A state that wants to discriminate on the basis of gender, however, must show that the discriminatory law, policy or activity “serv[es] important governmental objectives,” and “the discriminatory means employed [is] substantially related to the achievement of those objectives.” That’s tougher for states to demonstrate, and here, the Court found that there was sufficient evidence of constitutional violations by states denying family leave on the basis of gender stereotyping for Congress to attempt to remedy the problem by passing the FMLA. Therefore, the remedy chosen by Congress, a unpaid family-leave guarantee for full-time employees employed for a year or more, which permits those whose rights are violated to sue for damages, was considered “congruent and proportional.” While Congress could have simply said that states and private employers could not discriminate on the basis of gender for providing leave, the most likely response would have been for employers to simply not provide leave at all. Since the need for leave disproportionately falls on women, women would still suffer discrimination in disproportionate amounts, and so Congress did not go too far, in the Court’s opinion, in requiring that everyone who qualifies be allowed to take a certain amount of unpaid leave without adverse consequences.
What are the implications of this ruling, especially if you’re not a state employee or don’t expect to take leave any time soon? One, it prevents the protections provided by the FMLA from being further eroded. This is only the 2nd FMLA case decided by the Supreme Court, and in the previous case, Ragsdale v. Wolverine World Wide, Inc., the Court scaled back some worker-friendly provisions found in Department of Labor regulations interpreting the FMLA. It is thus encouraging to see a case that upholds the FMLA in a way that not only benefits workers, but reinforces the constitutional objectives underlying the law. It also demonstrates that there are some limits in how far the Court’s federalism cases will go. Over the last several years, civil rights advocates had become increasingly discouraged about the constitutional validity of any law protecting state workers–this shows that there are some protections left, and that it is unlikely, for example, that the Court will undo a previous decision applying Title VII, the primary federal antidiscrimination law protecting against race, color, sex, religion and national origin discrimination, to the states.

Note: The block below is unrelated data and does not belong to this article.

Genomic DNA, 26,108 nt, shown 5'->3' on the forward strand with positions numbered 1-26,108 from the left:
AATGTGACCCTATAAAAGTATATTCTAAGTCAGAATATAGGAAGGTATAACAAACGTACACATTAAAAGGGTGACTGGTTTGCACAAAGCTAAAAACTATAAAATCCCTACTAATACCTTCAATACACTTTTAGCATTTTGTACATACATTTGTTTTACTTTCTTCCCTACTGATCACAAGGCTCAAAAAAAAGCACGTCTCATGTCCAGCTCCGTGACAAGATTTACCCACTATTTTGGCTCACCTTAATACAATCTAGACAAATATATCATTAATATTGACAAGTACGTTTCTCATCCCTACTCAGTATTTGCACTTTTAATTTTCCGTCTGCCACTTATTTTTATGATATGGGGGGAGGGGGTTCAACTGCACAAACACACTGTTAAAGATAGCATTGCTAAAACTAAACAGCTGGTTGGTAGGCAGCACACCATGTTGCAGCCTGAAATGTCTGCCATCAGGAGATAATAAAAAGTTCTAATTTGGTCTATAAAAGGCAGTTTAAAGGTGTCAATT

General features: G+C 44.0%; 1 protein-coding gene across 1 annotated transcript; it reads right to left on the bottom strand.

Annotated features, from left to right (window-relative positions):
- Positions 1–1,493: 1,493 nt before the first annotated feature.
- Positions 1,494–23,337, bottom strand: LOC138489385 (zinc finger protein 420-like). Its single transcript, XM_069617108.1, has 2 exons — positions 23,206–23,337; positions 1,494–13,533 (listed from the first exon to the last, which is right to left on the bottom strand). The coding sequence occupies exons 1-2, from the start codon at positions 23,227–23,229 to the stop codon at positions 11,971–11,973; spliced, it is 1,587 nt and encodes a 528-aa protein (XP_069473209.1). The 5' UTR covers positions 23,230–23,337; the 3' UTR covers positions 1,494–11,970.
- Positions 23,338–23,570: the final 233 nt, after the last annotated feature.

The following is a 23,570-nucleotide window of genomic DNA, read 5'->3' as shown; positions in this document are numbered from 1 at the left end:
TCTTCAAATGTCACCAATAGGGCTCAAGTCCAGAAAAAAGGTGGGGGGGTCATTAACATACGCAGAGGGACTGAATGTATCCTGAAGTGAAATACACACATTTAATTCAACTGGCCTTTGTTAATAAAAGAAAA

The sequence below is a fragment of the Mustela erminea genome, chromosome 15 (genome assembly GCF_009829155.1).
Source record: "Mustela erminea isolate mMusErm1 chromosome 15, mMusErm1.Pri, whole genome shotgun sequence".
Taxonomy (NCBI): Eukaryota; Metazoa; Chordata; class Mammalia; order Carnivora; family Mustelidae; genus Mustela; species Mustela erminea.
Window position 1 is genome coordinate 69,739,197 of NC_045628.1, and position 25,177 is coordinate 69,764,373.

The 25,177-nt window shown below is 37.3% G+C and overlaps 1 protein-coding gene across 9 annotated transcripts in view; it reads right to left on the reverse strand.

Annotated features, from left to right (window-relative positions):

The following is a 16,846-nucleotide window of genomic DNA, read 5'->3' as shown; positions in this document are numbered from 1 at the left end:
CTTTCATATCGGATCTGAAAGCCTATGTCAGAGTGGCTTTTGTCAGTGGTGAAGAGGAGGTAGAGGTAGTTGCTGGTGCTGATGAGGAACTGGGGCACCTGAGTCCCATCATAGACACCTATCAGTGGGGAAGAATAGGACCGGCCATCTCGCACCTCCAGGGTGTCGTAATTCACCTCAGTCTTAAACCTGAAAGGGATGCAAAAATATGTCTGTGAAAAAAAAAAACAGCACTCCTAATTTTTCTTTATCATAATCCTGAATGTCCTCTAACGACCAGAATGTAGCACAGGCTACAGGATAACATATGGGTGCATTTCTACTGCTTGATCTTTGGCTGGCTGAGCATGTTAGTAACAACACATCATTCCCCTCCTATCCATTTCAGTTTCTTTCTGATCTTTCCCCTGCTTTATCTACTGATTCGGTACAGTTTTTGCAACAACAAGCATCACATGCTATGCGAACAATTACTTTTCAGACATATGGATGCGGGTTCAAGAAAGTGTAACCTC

However, there are a couple of cautionary notes to be sounded. One involves the standard that Justice Scalia proposes to adopt in his dissent. Justice Scalia would require workers hoping to overcome their state’s immunity to show that their state, not just the states collectively, have a history of discrimination. In this case, for example, Hibbs would have to show that Nevada had a history of denying workers leave, not just that some states other than Nevada had a history of denying leave that Congress considered when crafting a legislative remedy. While Scalia’s approach did not command a majority here, if the composition of the Court changes (Chief Justice Rehnquist and Justice O’Connor are rumored to be considering retirement, allowing the Bush Administration and Republican Senate to appoint one or more Supreme Court justices if that happens in the next year and half.), Scalia’s position could ultimately win out in future federalism cases. One other lingering question, not before the Court in this case, is whether the FMLA’s provision guaranteeing leave for one’s own medical condition would be considered congruent and proportional, or whether it would be rejected for the same reasons that disability discrimination protections were rejected in the Garrett case. Those questions may indeed be considered at some future point, but today, workers can celebrate the Hibbs victory.